New Texas Rangers hitting coach Dave Magadan has been busy meeting with as many players as possible.
By ANTHONY ANDROFS Southwest
ARLINGTON, Texas – New
Texas Rangers hitting coach Dave Magadan has been a busy man lately.
Magadan, who was at Rangers Ballpark Wednesday, has tried to talk with as many players as he can. He's also meeting with some Thursday and plans to travel to the Dominican Republic to meet with others.
One thing he's finding out is that the offense feels accountable for the team's struggles down the stretch, which is one of the reasons Magadan was hired last month to replace Scott Coolbaugh.
"They led major-league baseball in runs scored last year but they all felt they left a lot on the table and they could have been better, especially towards the end of the year," Magadan said. "It's essential in our division. The pitching is outstanding in our division. You're not just going to bang the ball around the park and score a lot of runs every night. Those are guys you've got to have good approach, good about at-bats. It's got to be talked about a lot."
Magadan, who spent the last six seasons as Boston's hitting coach, is the fourth Texas hitting coach since the 2010 season began. His focus with the Rangers won't be on dealing with the offense as a whole, but working with each hitter on what they need to do to be successful.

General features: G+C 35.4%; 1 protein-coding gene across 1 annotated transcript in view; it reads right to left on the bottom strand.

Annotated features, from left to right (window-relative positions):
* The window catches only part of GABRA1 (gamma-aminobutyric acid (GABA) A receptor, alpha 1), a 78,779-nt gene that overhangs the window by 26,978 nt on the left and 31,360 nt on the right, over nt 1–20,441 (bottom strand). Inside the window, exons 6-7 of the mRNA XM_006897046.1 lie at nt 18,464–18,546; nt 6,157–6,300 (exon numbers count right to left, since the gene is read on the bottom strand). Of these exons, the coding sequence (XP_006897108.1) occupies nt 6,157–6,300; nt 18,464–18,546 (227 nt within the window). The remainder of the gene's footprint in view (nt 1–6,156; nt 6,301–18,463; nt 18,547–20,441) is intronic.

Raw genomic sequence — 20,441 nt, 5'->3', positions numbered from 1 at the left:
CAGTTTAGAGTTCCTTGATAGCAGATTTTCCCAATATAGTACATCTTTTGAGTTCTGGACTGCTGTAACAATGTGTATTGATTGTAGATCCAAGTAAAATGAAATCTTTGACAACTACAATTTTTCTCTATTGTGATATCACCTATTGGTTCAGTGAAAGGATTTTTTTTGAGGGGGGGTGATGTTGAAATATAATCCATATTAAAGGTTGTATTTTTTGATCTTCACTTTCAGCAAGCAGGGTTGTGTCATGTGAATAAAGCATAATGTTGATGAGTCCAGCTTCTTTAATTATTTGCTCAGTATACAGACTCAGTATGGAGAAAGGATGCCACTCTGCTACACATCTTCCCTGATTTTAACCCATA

Being patient at the plate and taking advantage of scoring opportunities when they are available, areas the Rangers had problems with last year, are also going to be emphasized.
"I'm not a big fan of having hitters meetings to talk about generalities," Magadan said. "I like talking about it with each individual, what that pitcher is going to do to get you out. Every hitter is going to be pitched differently. What makes Ian Kinsler a good hitter and Adrian Beltre a good hitter doesn't make David Murphy a good hitter. Each hitter is different. When they get away from what they're doing, that's when I come in to get them back."
Patience at the plate was one of Magadan's strengths as a player. He finished second in the National League in on-base percentage in 1990 and Boston led the majors in pitchers per at-bat over the last six seasons at 3.94 per plate appearance.
That doesn't mean he wants the Rangers to draw more walks than they did in 2012, when their 478 walks ranked ninth in the American League. But it does mean he wants them to be smarter at the plate.
"I never talk to a hitter about walking more," he said. "If you have a good approach and know what you're looking for, and if you stay disciplined, the walks will happen, you'll see better pitches and you'll end up driving the ball. It's all about having a disciplined approach."